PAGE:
[lg policy] What is David Starkey up to here?

Baron, Dennis E debaron at illinois.edu
Thu Oct 29 13:45:53 UTC 2015


I didn’t watch the video, but I won’t insult you by telling you the term you’re looking for is probably liitotes, Dave.

Dennis

Dennis Baron
Professor of English and Linguistics
Department of English
University of Illinois
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On Oct 29, 2015, at 8:16 AM, Dave Sayers <dave.sayers at cantab.net<mailto:dave.sayers at cantab.net>> wrote:

I've spent the last three years thinking about what to do with this idea of mine about a new rhetorical term, 'hypothetitio', and getting nowhere. I tried to put it on LinguistList but they thought it was a little too politically lively. I tried to put it on LanguageLog but didn't hear back. Now I'm about to start lining up a new undergrad module on rhetoric, so it needs to go somewhere for me to reference it! I've put it up on my academia.edu<http://academia.edu> page here: https://www.academia.edu/17461820/. Feel free to use and redistribute anywhere and everywhere as you see fit.

Hypothetically yours,
Dave

--
Dr. Dave Sayers
Senior Lecturer, Dept Humanities, Sheffield Hallam University | www.shu.ac.uk<http://www.shu.ac.uk>
Honorary Research Fellow, Cardiff University & WISERD | www.wiserd.ac.uk<http://www.wiserd.ac.uk>
dave.sayers at cantab.net<mailto:dave.sayers at cantab.net> | http://shu.academia.edu/DaveSayers


On 18/09/2012 12:42, Dave Sayers wrote:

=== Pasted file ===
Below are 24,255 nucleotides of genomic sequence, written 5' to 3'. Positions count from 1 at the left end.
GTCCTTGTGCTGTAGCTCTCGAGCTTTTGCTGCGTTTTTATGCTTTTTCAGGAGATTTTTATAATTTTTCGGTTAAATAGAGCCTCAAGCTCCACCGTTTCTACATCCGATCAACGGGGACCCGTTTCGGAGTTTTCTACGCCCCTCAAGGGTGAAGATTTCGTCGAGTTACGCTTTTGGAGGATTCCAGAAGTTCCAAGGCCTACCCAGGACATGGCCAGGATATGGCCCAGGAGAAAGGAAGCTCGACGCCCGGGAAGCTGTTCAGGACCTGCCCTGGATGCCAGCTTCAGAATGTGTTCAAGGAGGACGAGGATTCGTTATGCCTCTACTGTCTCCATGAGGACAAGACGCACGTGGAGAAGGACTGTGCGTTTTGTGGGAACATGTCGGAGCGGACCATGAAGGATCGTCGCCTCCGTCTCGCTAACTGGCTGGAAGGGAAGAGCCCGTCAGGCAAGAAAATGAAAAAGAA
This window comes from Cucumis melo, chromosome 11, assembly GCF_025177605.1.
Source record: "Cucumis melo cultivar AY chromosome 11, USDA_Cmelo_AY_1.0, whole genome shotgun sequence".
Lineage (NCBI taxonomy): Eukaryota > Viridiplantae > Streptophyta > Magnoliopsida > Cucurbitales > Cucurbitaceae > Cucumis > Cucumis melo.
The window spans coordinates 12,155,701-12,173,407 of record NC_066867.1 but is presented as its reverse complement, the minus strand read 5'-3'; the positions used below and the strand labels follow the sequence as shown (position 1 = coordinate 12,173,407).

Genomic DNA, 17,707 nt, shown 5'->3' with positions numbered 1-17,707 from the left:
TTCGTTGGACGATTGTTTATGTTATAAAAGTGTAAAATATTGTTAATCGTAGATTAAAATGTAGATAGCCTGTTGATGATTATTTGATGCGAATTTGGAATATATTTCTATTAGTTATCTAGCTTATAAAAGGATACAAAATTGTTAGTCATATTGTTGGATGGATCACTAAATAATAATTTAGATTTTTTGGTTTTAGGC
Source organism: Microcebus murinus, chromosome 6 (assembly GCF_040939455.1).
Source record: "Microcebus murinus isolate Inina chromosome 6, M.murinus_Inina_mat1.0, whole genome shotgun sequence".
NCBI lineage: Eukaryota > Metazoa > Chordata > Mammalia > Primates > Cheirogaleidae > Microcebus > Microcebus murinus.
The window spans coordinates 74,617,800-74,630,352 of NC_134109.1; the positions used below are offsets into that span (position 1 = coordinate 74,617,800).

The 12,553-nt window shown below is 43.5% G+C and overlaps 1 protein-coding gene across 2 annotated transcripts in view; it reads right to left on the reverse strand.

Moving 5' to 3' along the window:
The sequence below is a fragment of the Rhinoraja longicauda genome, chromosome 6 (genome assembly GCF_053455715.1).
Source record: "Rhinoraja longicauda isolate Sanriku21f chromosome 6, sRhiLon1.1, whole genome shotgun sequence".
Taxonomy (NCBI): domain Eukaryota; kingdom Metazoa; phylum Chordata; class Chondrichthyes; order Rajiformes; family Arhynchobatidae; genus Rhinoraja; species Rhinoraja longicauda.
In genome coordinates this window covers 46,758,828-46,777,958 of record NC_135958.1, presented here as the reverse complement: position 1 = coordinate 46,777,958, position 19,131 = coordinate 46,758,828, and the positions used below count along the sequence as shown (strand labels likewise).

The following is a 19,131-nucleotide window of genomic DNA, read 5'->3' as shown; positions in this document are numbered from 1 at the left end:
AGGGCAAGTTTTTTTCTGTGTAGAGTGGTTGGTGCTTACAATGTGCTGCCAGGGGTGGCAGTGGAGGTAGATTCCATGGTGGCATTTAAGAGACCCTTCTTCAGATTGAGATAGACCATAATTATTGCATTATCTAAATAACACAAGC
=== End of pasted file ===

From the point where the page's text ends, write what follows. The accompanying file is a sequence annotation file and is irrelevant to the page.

Hello lgpolicy folk,

Please click here (it's nothing naughty)...

http://www.youtube.com/watch?v=Jh7macVIxeM#t=2m40s

If that doesn't take you to 2 minutes 40 seconds in, then just scroll along to that point. David
Starkey here uses a cunning little rhetorical device to say what he think of Islam, but also not
quite actually technically really explicitly say it.

I'm hoping to use this in a lecture about rhetorical devices. But my question is, what is the name
of that rhetorical device? The closest I can find so far is either occultatio or paralipsis --
variations on the theme of describing something by not describing it, e.g. a politician saying "let
us say nothing of my opponent's unfortunate incident in a public toilet with a parrot and a jar of
mustard". Starkey is somewhere wide of that. He's not saying 'I won't say anything of my opinion
that Islam is a vile disgusting religion'. He says 'If I [...] say [clever pause] I think Islam is a
vile disgusting religion' etc. That's different, insofar as he's creating a hypothetical dialogue
between him and a hypothetical opponent. That stops anyone accusing him of (or arresting him for)
talking that way about Islam, which is precisely the power of this particular rhetorical device,
whatever it's called.

So, any ideas as to what it's called? Is it some sub-set of occultatio that I haven't come across?

Since I'm on the subject, anyone else planning a class on rhetoric might like the following clip:

http://www.youtube.com/watch?v=kVv0F3WdzKA

Galloway's opening statement is awash with easily identifiable rhetorical devices, including:
anaphora; symploce; enumeratio; inductive reasoning; hypophora; understatement; pathos.

I set my students a homework exercise to find those, plus any others they could pick out, and we had
a very interesting discussion about it all -- really spurred their interest in the subject.

Thanks all!

Dave

--
Dr. Dave Sayers
Honorary Research Fellow, Arts & Humanities, Swansea University
and Visiting Lecturer (2012-2013), Dept English, Åbo Akademi University
dave.sayers at cantab.net
http://swansea.academia.edu/DaveSayers


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